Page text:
Back in June, George Lucas announced plans to build a private museum in the Windy City, but he's facing some political opposition from Chicago open space advocates, who claim his $1 billion, 95,000-square-foot design for the Lucas Museum of Narrative Art would be in violation of city ordinances created to protect public space adjacent to Lake Michigan. According to The Hollywood Reporter, the advocates are threatening to file a lawsuit that would block the 70-year-old Star Wars creator from carrying out the build.
The publication notes a variety of other opponents, including aldermen (who think the museum should be located downtown or in an economically disadvantaged area) and devoted Chicago Bears fans (who worry that losing two parking lots would interfere with their pre-game tailgating). But the city's mayor, Rahm Emanuel, reportedly shrugged off the lawsuit at a recent press conference: "Our contribution is two parking lots," he said, while noting the economic and employment benefits the build would bring.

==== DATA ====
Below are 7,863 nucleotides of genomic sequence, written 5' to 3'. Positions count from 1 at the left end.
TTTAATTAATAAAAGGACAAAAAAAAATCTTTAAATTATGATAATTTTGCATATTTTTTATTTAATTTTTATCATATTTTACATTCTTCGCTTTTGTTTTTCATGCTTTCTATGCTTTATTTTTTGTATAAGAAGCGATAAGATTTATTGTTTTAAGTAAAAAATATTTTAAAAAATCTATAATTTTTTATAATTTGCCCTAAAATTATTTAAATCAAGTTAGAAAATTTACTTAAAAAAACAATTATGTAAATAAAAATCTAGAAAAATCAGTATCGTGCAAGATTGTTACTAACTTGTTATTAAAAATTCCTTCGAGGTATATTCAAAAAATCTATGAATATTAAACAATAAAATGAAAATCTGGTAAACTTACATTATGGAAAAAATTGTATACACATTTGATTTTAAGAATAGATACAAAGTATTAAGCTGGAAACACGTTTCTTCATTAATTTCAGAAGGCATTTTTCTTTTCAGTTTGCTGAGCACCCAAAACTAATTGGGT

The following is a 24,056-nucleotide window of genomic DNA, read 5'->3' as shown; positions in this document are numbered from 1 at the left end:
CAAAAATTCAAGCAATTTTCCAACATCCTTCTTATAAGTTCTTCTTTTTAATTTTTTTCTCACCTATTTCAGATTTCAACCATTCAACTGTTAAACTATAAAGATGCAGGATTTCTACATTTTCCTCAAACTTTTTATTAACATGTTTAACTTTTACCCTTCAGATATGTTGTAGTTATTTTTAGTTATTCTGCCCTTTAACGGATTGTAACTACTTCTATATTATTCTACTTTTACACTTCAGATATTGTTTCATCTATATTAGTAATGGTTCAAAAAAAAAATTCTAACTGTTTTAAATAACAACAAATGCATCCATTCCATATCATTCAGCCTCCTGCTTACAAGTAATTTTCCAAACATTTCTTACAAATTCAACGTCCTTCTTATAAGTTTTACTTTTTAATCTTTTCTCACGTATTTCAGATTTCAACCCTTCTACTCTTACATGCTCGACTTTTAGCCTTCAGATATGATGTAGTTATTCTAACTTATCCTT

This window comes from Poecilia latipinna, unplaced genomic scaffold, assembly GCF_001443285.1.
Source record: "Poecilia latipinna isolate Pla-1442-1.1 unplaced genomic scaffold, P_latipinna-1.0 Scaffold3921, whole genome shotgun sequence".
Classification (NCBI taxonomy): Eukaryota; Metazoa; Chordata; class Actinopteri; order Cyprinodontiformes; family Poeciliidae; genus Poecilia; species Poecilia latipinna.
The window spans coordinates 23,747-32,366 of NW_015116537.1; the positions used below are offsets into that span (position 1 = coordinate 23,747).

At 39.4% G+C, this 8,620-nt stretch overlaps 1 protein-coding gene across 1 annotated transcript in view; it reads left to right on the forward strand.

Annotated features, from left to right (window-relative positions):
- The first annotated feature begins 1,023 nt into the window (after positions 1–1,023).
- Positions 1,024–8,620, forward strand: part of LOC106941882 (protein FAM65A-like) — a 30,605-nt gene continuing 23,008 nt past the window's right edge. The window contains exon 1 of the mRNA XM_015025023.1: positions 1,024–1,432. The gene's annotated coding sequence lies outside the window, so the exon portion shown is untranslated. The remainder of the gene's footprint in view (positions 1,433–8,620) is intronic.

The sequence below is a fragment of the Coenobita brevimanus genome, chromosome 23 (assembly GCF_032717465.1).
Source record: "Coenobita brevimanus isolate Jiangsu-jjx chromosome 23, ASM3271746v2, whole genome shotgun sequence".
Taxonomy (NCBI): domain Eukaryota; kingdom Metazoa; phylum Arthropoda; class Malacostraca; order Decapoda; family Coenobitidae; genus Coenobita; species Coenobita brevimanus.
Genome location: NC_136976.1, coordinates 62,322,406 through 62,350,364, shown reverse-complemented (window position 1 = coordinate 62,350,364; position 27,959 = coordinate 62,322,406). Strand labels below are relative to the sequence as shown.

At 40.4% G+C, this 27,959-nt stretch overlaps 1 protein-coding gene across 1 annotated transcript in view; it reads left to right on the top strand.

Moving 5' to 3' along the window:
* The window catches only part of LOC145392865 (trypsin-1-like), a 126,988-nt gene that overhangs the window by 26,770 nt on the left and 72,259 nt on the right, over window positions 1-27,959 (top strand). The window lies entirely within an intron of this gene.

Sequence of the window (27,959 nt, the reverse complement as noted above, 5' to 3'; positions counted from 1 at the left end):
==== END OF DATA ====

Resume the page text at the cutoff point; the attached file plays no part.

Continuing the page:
The facility – set to reside on lakefront real estate near football stadium Soldier Field – is set to include a variety of items from Lucas' personal collection, including film memorabilia, visual effects examples created by Industrial Light and Magic and paintings by American artists like Norman Rockwell. The filmmaker is aiming to open the museum in 2018.
Lucas' original plan was to construct the facility in San Francisco (near the headquarters of Lucasfilm), but that proposal was rejected for interfering with the "historic character" of the area. However, Los Angeles Mayor Eric Garcetti told THR that Lucas, whom he called "a perfect gentleman," is welcome to move construction to L.A. if the Chicago plans fall through.
"I am humbled to be joining such an extraordinary museum community and to be creating the museum in a city that has a long tradition of embracing the arts," Lucas said last month in a statement announcing the Chicago build.